not medical opinions, . . . but are, instead, opinions on issues reserved to the Commissioner because
they are administrative findings that are dispositive of a case; i.e., that would direct the determination
or decision of disability.” 20 C.F.R. §§ 404.1527(d), 416.927(d). Whether the Plaintiff meets the
listing and is qualified for Social Security disability benefits is a question reserved for the ALJ, and
the court “may not decide facts anew, reweigh the evidence, or substitute [its] judgment for that of
the Commissioner.” Dyer v. Barnhart, 395 F.3d 1206, 1210 (11th Cir. 2005). Thus, even if the
court were to disagree with the ALJ about the significance of certain facts, the court has no power
to reverse that finding as long as substantial evidence exists in the record to support it.
The court must “scrutinize the record in its entirety to determine the reasonableness of the
[Commissioner]'s factual findings.” Walker, 826 F.2d at 999. A reviewing court must not only look
to those parts of the record that support the decision of the ALJ, but the court must also view the
record in its entirety and take account of evidence that detracts from the evidence relied on by the
ALJ. Hillsman v. Bowen, 804 F.2d 1179, 1180 (11th Cir. 1986).
IV. LEGAL STANDARD
Under 42 U.S.C. § 423(d)(1)(A), a person is entitled to disability benefits when the person
cannot “engage in any substantial gainful activity by reason of any medically determinable physical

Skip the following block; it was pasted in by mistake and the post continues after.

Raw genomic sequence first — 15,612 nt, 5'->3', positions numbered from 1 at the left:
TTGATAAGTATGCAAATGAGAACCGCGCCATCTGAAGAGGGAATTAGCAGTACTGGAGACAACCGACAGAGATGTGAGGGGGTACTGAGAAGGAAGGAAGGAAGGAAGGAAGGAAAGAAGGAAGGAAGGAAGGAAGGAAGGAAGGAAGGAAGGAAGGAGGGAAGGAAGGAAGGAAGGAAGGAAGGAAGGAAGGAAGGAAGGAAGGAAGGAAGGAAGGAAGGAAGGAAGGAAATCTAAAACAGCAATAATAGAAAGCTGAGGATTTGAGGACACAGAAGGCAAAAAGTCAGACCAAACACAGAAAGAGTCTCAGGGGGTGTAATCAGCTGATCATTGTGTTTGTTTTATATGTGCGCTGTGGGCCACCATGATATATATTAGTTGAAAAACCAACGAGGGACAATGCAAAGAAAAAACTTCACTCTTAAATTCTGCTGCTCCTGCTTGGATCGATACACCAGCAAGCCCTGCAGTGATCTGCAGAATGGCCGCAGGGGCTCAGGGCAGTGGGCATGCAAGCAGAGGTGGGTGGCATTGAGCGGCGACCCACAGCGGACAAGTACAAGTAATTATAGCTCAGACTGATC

or mental impairment which can be expected to result in death or which has lasted or can be
expected to last for a continuous period of not less than 12 months.” To make this determination, the
Commissioner employs a five-step, sequential evaluation process:
(1) Is the person presently unemployed?
(2) Is the person’s impairment severe?
(3) Does the person’s impairment meet or equal one of the specific
impairments set forth in 20 C.F.R. pt. 404, subpt. P, app.1?
(4) Is the person unable to perform his or her former occupation?
(5) Is the person unable to perform any other work within the
An affirmative answer to any of the above questions leads either to
the next question, or, on steps three and five, to a finding of disability.
A negative answer to any question, other than step three, leads to a
determination of “not disabled.”
McDaniel v. Bowen, 800 F.2d 1026, 1030 (11th Cir. 1986); see also 20 C.F.R. §§ 404.1520,
As to mental impairments, the ALJ must base his evaluation on the “special technique”
dictated by the Psychiatric Review Technique Form (PRTF). Moore v. Barnhart, 405 F.3d 1208,
1213 (11th Cir. 2005); 20 C.F.R. § 404.1520a-(a). The “special technique” requires an evaluation
of the impact of the claimant’s mental impairment on (1) activities of daily living (ADLs); (2) social
functioning; (3) concentration, persistence, or pace; and (4) episodes of decompensation. Moore,
405 F.3d at 1213. Failure to either complete the PRTF and append it to the ALJ’s opinion, or to